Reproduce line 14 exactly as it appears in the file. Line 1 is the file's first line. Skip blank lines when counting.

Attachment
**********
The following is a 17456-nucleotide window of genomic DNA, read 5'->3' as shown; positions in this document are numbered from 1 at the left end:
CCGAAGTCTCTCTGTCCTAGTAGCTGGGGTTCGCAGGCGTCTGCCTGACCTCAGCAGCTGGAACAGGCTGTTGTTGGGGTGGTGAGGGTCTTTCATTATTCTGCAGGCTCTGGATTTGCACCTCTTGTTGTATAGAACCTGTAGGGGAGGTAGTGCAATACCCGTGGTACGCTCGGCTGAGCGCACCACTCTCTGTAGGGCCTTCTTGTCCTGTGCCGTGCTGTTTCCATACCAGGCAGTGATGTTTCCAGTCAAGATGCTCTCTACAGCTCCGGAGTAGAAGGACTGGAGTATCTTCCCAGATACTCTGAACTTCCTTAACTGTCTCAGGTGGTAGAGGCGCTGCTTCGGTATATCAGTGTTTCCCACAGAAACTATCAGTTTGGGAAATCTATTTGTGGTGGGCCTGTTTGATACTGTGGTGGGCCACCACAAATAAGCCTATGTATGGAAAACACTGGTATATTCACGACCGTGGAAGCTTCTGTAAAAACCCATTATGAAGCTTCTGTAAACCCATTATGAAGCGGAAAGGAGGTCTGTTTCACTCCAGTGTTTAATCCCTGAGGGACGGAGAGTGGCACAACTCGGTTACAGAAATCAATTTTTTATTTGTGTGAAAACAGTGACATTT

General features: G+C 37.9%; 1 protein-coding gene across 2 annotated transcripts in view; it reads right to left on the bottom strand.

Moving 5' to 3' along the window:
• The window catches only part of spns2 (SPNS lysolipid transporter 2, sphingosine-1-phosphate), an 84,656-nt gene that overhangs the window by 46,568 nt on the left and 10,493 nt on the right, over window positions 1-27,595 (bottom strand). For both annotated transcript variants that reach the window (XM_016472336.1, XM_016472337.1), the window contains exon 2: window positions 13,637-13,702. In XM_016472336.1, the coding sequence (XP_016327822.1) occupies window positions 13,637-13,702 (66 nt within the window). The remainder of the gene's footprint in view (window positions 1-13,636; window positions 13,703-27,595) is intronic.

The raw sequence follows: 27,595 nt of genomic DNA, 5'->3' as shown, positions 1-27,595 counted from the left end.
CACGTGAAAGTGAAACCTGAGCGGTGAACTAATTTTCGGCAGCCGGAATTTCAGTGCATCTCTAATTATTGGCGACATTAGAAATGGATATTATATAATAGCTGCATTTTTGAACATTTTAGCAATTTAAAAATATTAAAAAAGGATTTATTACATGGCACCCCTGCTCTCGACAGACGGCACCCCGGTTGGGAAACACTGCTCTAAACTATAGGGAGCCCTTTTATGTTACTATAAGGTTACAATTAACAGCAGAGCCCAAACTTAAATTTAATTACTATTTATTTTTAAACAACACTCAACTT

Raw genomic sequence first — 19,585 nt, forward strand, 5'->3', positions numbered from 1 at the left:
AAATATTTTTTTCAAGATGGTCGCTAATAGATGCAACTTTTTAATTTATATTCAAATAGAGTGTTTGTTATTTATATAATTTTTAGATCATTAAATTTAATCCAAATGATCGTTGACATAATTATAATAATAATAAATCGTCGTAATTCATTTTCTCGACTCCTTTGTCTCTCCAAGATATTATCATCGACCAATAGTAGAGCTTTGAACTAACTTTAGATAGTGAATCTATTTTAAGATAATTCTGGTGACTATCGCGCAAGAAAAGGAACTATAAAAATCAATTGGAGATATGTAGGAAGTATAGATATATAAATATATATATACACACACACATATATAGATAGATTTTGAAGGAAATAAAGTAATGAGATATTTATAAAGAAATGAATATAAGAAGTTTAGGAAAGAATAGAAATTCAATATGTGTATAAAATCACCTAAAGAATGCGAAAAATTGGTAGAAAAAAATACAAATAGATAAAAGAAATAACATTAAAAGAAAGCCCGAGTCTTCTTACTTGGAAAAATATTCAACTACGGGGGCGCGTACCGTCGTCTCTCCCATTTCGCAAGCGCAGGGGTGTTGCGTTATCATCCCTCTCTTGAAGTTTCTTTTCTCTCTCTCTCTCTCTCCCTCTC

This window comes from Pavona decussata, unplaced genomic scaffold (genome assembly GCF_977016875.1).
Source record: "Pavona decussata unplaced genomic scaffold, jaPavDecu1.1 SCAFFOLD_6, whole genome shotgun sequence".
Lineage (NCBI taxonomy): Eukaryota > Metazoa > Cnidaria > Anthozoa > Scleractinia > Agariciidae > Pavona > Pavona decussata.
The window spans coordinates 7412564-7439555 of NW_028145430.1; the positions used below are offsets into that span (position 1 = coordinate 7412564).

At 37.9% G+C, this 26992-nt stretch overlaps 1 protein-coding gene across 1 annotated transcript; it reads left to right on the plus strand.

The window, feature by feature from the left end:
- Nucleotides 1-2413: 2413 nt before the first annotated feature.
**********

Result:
At 37.9% G+C, this 26992-nt stretch overlaps 1 protein-coding gene across 1 annotated transcript; it reads left to right on the plus strand.